Glenfarclas 21 Year Old (1x 70cl)

Glenfarclas, from the Gaelic ‘Glen of the Green Grassland’, nestles at the foot of Ben Rinnes. Since 1865 Glenfarclas has been owned and managed by just one family, the Grants of Glenfarclas. On the 8th of June 1865 John Grant acquired the tenancy for the Rechlerich Farm and as part of the transaction purchased the Glenfarclas Distillery for £511.19S.0d. To this day Glenfarclas is one of only a few distilleries in Scotland to remain family owned and managed. Now in the hands of the fifth and sixth generation of the family, the Grants remain committed to the vision of creating the best quality Highland Single Malt Scotch Whisky, in the traditional Speyside style. A rival distiller wrote to the Grant family in May, 1912: “of all the whiskies, malt is king, of all the kings, Glenfarclas reigns supreme”, a compliment the family still hold dear and close to their hearts.

This is an incredibly well rounded whisky that leaves you refreshed and contented. It is a whisky that always deserves a second glass!

The Glenfarclas 21 Year Old has an intense, dark amber gold colour. This whisky is full of aromas - sherried fruit, tropical fruit, nutmeg and almonds abound with slight citrus notes at the end. The palate has a full bodied, rich and rounded flavour that develops slowly to reveal fruity and spicy nuances. This is a long lasting, smooth whisky that feels like melting chocolate at the back of your throat. 

£94.85

Glenfarclas Miniature Triple Pack (10,12,105) (3 x 5cl)

Since 1865 Glenfarclas has been owned and managed by just one family, the Grants of Glenfarclas. It is now in the hands of the fifth and sixth generation and the Grant family remain committed to the vision of creating the best Highland Single Malt Scotch Whisky, in the traditional Speyside style. This is a trio of miniatures showing some of the best examples of whisky from Glenfarclas and contains:1 x 5cl Glenfarclas 10 year old, 1 x 5cl Glenfarclas 12 year old, 1 x 5 cl Glenfarclas 105 cask strength.

Glenfarclas 10 Year Old

This 100% Oloroso sherry cask matured whisky has a vibrant, straw gold colour. The aromas are tempting with sherry sweet malty tones combining with delicate aromas releasing subtle spices. Warming the glass reveals honey vanilla and pear drops. The flavours are delicate and light with a mouthwatering combination of maltiness and sherry sweetness. There are hints of dried fruit, vanilla, cinnamon and cloves. The finish is long, smooth and spicy.

Glenfarclas 12 Year Old

This 100% Oloroso sherry cask matured whisky is a bright amber-gold colour. Its aromas are fresh and beautifully bright with sherried fruit combining with a tempting spicy sweetness and a hint of oak. This is a full bodied whisky which has flavours of sherried fruit, oak and delicious sweet sensations. The finish is long and flavoursome with a lingering spiciness.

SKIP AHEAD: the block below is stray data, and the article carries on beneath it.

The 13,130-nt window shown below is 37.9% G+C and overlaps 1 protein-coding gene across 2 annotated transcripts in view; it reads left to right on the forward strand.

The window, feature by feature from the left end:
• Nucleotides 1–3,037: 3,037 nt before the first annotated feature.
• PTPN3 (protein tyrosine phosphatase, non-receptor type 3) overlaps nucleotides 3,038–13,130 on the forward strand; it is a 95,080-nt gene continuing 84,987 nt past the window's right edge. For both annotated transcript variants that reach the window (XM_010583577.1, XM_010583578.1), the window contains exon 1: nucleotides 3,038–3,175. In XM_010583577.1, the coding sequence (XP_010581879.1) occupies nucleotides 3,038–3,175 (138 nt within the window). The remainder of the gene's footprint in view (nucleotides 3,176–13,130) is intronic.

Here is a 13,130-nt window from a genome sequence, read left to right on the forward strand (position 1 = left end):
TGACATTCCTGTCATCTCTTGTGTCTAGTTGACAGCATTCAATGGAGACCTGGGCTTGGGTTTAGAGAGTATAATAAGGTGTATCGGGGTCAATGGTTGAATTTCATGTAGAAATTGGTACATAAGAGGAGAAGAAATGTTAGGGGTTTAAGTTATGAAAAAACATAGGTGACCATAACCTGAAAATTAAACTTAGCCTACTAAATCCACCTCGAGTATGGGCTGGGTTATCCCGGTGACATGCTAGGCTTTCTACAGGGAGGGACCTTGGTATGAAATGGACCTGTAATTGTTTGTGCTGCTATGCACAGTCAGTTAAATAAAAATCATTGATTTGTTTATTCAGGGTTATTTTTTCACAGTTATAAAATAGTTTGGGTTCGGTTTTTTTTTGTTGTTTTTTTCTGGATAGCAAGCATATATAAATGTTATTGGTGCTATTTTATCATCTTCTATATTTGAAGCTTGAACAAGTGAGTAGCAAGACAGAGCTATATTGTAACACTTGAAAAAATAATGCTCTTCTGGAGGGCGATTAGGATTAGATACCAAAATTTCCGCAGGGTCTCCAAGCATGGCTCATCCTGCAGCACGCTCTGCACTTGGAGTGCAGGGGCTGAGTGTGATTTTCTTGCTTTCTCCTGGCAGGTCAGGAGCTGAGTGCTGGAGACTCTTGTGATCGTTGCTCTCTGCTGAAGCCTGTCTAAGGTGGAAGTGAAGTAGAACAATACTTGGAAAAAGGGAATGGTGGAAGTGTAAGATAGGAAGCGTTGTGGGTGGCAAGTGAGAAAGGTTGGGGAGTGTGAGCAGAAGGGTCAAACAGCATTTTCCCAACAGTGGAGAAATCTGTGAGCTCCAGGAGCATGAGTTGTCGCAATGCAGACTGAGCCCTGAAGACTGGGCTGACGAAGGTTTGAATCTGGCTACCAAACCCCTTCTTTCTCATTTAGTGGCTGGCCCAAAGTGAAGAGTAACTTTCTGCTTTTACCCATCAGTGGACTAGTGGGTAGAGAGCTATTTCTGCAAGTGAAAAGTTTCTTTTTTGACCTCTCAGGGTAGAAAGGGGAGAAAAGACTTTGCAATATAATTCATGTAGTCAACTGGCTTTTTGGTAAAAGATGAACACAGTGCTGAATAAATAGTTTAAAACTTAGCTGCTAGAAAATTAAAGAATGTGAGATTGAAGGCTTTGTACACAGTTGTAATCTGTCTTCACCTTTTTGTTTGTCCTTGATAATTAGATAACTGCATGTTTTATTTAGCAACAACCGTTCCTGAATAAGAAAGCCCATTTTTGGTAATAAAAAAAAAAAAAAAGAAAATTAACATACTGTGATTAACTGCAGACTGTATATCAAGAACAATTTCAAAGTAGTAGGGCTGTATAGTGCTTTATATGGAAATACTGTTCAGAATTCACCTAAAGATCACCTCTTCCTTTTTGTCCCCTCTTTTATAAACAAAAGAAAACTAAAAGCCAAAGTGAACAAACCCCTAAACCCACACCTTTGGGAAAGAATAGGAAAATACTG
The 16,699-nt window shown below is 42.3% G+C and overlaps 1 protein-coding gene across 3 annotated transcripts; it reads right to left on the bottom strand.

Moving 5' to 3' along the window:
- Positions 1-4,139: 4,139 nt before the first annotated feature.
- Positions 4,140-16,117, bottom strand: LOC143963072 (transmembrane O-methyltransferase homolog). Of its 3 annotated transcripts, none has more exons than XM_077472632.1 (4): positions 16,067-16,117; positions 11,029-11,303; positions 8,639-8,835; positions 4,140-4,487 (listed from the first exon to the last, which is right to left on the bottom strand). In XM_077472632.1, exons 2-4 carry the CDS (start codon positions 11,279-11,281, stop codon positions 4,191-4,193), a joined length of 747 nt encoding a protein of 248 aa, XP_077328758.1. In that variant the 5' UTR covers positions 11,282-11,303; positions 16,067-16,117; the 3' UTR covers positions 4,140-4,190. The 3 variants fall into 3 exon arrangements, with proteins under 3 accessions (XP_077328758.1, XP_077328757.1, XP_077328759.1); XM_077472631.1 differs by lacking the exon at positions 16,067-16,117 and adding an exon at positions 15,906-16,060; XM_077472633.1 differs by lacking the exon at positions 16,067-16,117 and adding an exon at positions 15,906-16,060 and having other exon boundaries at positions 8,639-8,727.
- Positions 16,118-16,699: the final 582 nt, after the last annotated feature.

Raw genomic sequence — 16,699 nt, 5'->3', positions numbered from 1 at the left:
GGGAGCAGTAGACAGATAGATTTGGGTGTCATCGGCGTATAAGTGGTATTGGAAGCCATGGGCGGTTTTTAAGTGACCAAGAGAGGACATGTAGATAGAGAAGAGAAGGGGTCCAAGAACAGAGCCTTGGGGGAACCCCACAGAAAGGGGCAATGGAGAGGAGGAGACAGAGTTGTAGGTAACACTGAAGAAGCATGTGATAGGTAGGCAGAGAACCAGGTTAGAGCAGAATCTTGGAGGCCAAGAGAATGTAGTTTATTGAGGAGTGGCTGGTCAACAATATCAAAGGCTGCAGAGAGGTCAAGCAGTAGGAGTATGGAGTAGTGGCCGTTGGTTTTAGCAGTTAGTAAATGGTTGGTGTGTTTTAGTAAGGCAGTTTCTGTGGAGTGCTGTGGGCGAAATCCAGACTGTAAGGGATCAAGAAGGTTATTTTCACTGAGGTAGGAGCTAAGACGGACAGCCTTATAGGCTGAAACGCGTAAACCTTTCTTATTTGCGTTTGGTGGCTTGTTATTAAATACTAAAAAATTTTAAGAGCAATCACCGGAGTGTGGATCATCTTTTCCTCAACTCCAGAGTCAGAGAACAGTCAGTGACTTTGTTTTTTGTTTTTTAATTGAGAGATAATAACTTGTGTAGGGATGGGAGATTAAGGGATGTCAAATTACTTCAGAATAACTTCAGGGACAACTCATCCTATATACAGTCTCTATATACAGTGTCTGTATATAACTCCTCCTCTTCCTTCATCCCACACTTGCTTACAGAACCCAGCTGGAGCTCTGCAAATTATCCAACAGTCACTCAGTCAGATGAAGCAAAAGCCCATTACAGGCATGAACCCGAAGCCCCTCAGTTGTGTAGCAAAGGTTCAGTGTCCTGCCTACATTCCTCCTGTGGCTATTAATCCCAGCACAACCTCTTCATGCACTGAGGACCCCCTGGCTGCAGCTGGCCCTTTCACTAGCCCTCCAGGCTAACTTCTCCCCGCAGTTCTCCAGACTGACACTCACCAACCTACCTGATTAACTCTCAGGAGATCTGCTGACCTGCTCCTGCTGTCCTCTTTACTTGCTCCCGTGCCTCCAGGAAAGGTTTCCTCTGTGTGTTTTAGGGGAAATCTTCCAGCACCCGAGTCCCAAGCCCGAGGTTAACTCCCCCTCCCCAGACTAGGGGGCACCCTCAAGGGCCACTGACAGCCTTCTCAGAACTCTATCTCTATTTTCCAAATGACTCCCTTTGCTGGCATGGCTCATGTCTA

Glenfarclas 105 Cask Strength

The smoothness of the 105 makes it drinkable at cask strength but we recommend adding a splash of water to fully explore its great depth and flavours. The 105 is a deep peaty gold in colour. It has a complex aroma profile which is oaky and fruity with apples and pears as well as showing a tempting dark toffee sweetness. The flavours are dry and assertive, developing quickly to reveal a rich spiciness that is combioned with a hint of oak and sherried fruit. The 105 is amazingly smooth given its strength and is wonderfully warming with a lingering spiciness that is also very rounded.

£20.00

Glengoyne 12 Year Old (1 x 70cl)

In 1820, safe from the reach of the law, George Connell began distilling in secret at Burnfoot Farm, which is where you'll find today's Glengoyne Distillery. The hidden waterfall and its miniature glen made it easy for George to escape the notice of the Exciseman. He's not the first to distil here illegally as it is reckoned that George learned the stillman's art from his grandfather.

Here are the thoughts of the folks at Glengoyne Distillery: "Every skill – every intricate step – evolves through hard work and long practice. It’s why we still dry our barley by air. It’s why we distil more slowly than anyone else in Scotland. It is also why we moved predominantly to sherry cask maturation in the 1870s, latterly securing our own private supply of this venerable wood."

The Glengoyne 12 Year Old is a perfect balance of oak and sweetness. The aromas are reminiscent of lemon zest, toffee apples and a hint of coconut. Their signature sherry wood brings intensity and richness, while first fill bourbon casks add fresh notes of citrus and vanilla. 

£40.50

Glengoyne 15 Year Old (1 x 70cl)

In 1820, safe from the reach of the law, George Connell began distilling in secret at Burnfoot Farm, which is where you'll find today's Glengoyne Distillery. The hidden waterfall and its miniature glen made it easy for George to escape the notice of the Exciseman. He's not the first to distil here illegally as it is reckoned that George learned the stillman's art from his grandfather.